People of Earth: If you want to make a workbench that exceeds all your functional and aesthetic desires, I have but one recommendation: The French Oak Roubo Project III. The building session runs from Oct. 14-18 in Barnesville, Ga., in the well-equipped (vast understatement) workshop of Bo Childs.
Registration for this event opens this Friday, March 1. It costs $5,195 for the week and the materials. This is cheap.
The raw material is impossible to come by – thick, well-seasoned French oak. The benchtop will be one slab – no glue-ups. The hardware will be the Benchcrafted good stuff: the Classic Vise, a Crisscross, a Benchcrafted Planing Stop and two Crucible holdfasts.
After one week of work you will have a completed bench, and you will be done building benches for the rest of your life. Read all the details here.
Yes, it is time to sell your plasma, your platelets and that gold-nugget jewelry from your Matlock phase. The supply of this massive old oak is always in question. Every time Jameel and FJ at Benchcrafted finish one of these events, they say: That’s it. There’s no more. Somehow, Bo seems to scrounge more.
Aside from the crazy hard labor and teamwork needed to build these benches, the FORPs end up being about building bonds – as well as workbenches. It’s a mentally and physically intense week that you will never forget. And this will be my third one.
If you can scrounge the money and make the time, you won’t regret it.
I hope to see you in October. I know a great fried chicken place just down the road from Bo’s. So bring the Lipitor.
— Christopher Schwarz
Wesley Tanner at work on his bench during the French Oak Roubo Project.
Craftsmanship is a tough concept to get your head around. Even the dictionary gives it short shrift. “Skill in a particular craft.” Pretty lame. This is a bit better: “The quality of design and work shown in something made by hand; artistry.” Much closer. I guess it’s one of those abstract impressions that’s hard to define, but you know when you see it. It has to do with skill, accuracy, artistry, expertise, technique, workmanship and sometimes even design. That’s thanks to a hunt through the thesaurus. What all those words have in common is a connection to the human hand and heart. That, I think, reiterates the notion of practice stated in Chapter 2: Do anything long enough and you become good at it. You develop and become proficient at craftsmanship.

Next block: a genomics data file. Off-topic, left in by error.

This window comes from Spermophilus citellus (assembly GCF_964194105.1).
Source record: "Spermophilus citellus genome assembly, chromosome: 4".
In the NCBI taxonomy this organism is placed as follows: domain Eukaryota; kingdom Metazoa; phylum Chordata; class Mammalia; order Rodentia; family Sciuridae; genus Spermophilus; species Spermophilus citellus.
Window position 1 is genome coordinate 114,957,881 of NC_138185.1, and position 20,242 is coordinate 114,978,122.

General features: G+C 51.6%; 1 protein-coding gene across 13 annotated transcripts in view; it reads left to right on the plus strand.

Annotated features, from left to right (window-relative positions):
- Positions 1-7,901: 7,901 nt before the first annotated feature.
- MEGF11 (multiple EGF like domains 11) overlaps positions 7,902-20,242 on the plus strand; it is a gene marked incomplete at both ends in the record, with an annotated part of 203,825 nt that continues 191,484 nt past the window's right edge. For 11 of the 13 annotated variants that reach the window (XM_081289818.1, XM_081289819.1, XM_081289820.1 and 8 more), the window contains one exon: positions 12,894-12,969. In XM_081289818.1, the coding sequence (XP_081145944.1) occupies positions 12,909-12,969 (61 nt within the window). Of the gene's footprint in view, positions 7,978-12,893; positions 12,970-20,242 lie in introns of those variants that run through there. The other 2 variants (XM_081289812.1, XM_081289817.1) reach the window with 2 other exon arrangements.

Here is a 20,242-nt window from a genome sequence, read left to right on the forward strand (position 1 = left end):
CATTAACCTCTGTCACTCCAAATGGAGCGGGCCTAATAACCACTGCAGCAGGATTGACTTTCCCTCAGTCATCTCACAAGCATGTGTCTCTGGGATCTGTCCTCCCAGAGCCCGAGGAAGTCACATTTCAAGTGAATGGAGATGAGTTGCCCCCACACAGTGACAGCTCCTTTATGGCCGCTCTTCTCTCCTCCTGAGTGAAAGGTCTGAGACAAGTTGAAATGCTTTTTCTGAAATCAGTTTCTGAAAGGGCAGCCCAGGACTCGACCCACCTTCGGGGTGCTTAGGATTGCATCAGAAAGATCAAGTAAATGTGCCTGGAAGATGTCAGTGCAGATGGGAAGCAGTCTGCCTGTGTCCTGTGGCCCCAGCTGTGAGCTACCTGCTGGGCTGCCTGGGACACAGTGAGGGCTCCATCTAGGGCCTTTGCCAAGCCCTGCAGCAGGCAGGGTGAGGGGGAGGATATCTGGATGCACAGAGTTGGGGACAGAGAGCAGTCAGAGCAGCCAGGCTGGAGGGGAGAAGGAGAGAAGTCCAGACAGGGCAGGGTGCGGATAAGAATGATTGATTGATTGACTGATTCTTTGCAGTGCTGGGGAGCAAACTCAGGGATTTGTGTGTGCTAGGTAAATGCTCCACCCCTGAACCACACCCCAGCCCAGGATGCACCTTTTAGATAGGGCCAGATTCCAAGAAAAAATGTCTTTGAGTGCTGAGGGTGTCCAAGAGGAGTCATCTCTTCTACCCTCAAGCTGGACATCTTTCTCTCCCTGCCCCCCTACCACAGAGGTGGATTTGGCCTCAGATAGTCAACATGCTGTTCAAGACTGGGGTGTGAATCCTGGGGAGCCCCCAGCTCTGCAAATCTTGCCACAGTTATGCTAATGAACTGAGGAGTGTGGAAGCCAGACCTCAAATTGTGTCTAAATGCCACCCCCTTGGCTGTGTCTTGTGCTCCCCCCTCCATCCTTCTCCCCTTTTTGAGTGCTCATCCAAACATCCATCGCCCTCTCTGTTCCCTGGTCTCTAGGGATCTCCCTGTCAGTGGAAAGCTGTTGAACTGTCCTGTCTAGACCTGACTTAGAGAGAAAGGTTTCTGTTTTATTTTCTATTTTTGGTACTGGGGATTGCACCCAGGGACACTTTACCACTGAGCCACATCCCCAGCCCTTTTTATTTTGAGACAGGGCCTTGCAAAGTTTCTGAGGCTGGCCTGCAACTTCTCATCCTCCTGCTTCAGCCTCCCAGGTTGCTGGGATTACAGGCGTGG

I think that brings up the very important notion of standards. What are your standards when building a desk, cutting dovetails or finishing? Chances are that your standards are not mine. We all strive for a different benchmark. I once worked for a fellow whose idea of a finished piece of furniture was anything sanded to #100 grit. He’d become frustrated and pass it off to someone else to complete the sanding process. Let me tell you what a pain it is to sand a piece that is already assembled. In my shop, I generally sand to #400 or #600 grit, depending on the wood and the surface. Yet other woodworkers will insist on sanding to #1,200, while some insist that #200 is smooth enough and you can’t feel the difference. It gets waxed, anyway. The reason I go to #400 or more is that figured cherry sanded to #200 or less appears as “blotchy,” while sanding to #400, #500 or #600 shines the wood and really pops out the grain, so it looks like tiger’s eye when viewed from different directions. When sanding, I work my way up through the grits from #120, #150, #180, #220, #320 and #400, then polish with #0000 steel wool. I start with each grit on an orbital sander, then hand-sand with that same grit to remove swirls. When completed, there will be no swirls, and the surface will be smooth and polished to reflect light. If it looks good and feels good, it is good. Would sanding through to #1,200 make a difference? I’m not sure that a discerning individual could tell the difference. Is that extra little bit worth the added time it would take? That depends on your definition of perfection, your standards.